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Burns

  • Scalds



  • Definition

    A burn is a lesion caused by heat or any cauterizing agent, including friction, electricity and electromagnetic energy.

    There are three degrees of burns: First degree burns have only redness, swelling and pain involving only the epidermis. Second degree shows redness and blisters involving both the epidermis and the dermis. Third degree affects the entire thickness of the skin and underlying muscle tissue, subcutaneous fat, and bone is destroyed often with much scarring. Second degree burns, if extensive, and third degree burns need immediate medical care. Go immediately to the hospital emergency room. A doctor's office usually is not equipped to handle this type of emergency.


    Treatment

    See the doctor with second and third degree burns, however, with third degree burns emergency medical attention should be the preference. Debridement and/or skin grafts may be necessary in third degree burns. Never put ointments, salves, butter or oils on burns, especially second and third degree burns. Do not break blisters, they will heal faster and with less chance of infection when the lymph fluid in the blister is allowed to do its job. If burns are caused by hot tar, wax, melted plastic, melted clothing, etc., use ice water to harden the substance for easier removal. Put cold applications on the burn site at once to reduce pain and swelling. Cover open areas with clean dry cloth to minimize bacterial infection. On first degree burns, aloe vera (may be applied to second or third degree burns after healing begins) or baking soda mixed with olive oil applied to the area will promote healing and prevents scarring in most cases. Elevate the burn site to prevent swelling, watch for signs of infection; odor, pus, or extreme redness. Protect from sunlight. Tannic acid may be used for surface (1st degree) after they have started to heal. Tannic acid is found in many herbs: sumac leaves, sweet gum, white oak bark, beriberi leaves, and blackberry leaves (these herbs may be used as a tea or as a wet cold compress). See the doctor for second and third degree burns.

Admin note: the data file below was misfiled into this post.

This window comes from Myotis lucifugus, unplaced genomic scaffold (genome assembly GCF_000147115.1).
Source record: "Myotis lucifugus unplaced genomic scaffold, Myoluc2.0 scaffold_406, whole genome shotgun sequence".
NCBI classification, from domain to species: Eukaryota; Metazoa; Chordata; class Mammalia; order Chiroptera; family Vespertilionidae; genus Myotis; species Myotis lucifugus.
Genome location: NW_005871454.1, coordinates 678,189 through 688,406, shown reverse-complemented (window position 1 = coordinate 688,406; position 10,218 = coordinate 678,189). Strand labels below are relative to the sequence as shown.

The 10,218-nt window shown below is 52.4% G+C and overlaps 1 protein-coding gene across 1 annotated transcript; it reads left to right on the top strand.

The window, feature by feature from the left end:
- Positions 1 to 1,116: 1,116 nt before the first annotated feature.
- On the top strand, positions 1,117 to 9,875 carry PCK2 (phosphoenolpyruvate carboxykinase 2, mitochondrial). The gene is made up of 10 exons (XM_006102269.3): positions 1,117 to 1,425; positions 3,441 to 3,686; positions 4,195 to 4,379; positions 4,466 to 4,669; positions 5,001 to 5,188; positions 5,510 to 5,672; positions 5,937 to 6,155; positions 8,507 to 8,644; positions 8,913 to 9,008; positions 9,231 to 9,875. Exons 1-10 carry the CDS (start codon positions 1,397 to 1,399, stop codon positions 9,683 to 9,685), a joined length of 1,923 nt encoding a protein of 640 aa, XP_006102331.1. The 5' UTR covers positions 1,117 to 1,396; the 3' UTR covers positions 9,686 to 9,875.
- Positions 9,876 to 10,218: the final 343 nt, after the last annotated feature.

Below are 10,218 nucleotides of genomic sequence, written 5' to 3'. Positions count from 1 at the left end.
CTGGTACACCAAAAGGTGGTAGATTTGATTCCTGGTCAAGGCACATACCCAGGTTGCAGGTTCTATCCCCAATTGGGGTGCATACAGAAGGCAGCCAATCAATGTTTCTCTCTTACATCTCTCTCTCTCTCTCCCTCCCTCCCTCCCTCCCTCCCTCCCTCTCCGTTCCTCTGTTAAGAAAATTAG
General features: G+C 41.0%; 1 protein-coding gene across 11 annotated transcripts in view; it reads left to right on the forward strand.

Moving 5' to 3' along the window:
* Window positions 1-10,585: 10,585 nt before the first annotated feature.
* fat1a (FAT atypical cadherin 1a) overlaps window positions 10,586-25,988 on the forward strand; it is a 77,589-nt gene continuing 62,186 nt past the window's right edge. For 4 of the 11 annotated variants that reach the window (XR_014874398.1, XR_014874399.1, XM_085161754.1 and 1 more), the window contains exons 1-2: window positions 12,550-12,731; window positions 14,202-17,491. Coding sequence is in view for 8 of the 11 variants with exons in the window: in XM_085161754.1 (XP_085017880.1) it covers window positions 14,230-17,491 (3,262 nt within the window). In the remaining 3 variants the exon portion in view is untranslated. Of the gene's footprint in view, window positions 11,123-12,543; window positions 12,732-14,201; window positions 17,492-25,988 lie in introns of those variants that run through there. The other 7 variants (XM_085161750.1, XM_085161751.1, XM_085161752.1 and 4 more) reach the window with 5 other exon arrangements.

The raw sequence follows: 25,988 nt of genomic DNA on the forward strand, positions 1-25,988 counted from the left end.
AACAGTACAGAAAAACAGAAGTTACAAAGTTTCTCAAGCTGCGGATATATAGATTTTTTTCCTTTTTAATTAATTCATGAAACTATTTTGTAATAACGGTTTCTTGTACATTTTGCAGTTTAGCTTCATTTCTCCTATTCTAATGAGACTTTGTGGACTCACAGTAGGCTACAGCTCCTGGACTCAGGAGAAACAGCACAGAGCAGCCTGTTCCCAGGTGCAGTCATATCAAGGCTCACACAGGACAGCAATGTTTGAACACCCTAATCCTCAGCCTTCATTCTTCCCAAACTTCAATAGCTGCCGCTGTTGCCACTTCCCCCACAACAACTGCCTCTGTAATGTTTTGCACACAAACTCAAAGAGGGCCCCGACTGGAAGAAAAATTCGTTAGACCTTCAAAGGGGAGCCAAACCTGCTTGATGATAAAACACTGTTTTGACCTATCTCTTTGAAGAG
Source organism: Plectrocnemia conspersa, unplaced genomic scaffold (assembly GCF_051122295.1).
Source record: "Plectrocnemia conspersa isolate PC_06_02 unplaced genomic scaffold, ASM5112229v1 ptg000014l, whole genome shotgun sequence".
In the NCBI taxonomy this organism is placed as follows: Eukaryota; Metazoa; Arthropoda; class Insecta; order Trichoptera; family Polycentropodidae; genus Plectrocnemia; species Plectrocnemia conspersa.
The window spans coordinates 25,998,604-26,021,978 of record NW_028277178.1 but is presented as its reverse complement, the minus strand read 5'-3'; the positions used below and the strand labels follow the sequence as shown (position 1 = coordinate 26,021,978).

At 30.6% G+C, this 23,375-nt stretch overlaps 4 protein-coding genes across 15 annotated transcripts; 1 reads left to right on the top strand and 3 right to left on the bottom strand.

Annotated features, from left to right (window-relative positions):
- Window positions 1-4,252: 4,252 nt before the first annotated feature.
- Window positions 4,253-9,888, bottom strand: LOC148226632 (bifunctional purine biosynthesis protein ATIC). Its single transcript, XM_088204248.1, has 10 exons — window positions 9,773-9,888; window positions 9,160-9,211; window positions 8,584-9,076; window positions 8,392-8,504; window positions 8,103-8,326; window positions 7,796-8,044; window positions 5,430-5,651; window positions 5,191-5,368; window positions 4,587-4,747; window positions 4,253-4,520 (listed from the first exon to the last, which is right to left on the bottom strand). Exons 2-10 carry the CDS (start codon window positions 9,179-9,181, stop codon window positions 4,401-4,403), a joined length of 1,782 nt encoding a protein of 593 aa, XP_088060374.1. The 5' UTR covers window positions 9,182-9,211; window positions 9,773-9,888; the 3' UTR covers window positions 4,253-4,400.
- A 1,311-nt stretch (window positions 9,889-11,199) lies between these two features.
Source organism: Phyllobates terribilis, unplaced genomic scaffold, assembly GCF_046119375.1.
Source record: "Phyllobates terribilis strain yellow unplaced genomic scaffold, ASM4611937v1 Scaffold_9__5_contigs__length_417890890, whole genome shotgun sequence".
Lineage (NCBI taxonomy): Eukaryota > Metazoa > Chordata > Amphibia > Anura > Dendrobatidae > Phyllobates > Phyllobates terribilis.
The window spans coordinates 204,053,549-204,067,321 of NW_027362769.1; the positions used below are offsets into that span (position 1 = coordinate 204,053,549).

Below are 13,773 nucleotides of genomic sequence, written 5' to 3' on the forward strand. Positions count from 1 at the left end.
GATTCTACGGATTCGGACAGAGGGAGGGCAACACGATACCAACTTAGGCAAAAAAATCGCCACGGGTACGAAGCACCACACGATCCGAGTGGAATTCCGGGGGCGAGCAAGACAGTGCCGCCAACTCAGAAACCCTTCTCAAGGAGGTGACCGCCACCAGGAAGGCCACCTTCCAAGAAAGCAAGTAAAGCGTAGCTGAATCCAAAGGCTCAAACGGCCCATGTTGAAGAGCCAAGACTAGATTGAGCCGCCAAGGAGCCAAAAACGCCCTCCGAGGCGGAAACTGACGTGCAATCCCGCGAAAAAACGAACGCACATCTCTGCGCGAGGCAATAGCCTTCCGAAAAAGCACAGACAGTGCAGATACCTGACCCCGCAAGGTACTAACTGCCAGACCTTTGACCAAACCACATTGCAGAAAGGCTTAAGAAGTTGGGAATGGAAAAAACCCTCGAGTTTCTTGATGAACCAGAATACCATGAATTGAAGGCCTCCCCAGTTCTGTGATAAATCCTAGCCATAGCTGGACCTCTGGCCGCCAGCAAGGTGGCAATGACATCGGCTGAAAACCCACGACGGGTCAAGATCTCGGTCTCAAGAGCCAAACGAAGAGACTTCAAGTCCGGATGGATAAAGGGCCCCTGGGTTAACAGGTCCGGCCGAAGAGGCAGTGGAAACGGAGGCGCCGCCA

Nutrients

    Potassium, 99 mg. per day, is needed to replace potassium loss. Vitamin C plus biofavonoids, 3,000-6,000 mg. in divided doses during the day, is essential to healing. Vitamin E, 600-1,600 mg., is needed for healing and to prevent scarring. Zinc, 30 mg. per day, is needed for healing of tissues. Selenium, 200 mcg. per day, aids tissue elasticity. Vitamin A emulsion, 100,000 IU daily for a month then 25,000 IU, is needed for tissue repair. Calcium with magnesium and vitamin D, 1,500 mg. calcium and 750 mg. and 400 IU vitamin D daily. Germanium, 200 mg. per day, helps circulation and healing of tissues.


    Herbs

  • TB
    • Aloe vera
    • Alum
    • Balsam fir
    • Basswood
    • Beargrass
    • Bennet
    • Beriberi, leaves
    • Blackberry, leaves
    • Burdock
    • Calamus
    • Calendula
    • Cattail, common
    • Chestnut leaves
    • Chickweed
    • Clintonia, (bluebeard lily)
    • Comfrey
    • Coriander
    • Daffodil, bulb
    • Echinacea
    • Elder
    • Elm, slippery
    • Flax (Linseed oil)
    • Ginger root
    • Goldenrod
    • Gumweed
    • Hound's Tongue
    • Houseleek
    • Irish Moss
    • Labrador tea
    • Lungwort
    • Marshmallow
    • Oak, white, bark
    • Peppermint
    • Pigweed (lamb-quarters)
    • Poplar
    • St. John's wort
    • Sarsaparilla
    • Sesame seeds
    • Skullcap
    • Solomon's seal
    • Strawberry, Indian
    • Sumac, leaves
    • Sweet gum
    • Tamarack (black larch)
    • Valerian
    • Willow
    • Witch Hazel bark


    Recommendations

    Fluid loss in burns is extremely high. Fluid intake must be increased as much as is tolerable with the patient. Diet in second and third degree burns is very important. High protein, for tissue repair, and 5,000-6,000 calories per day is needed for healing

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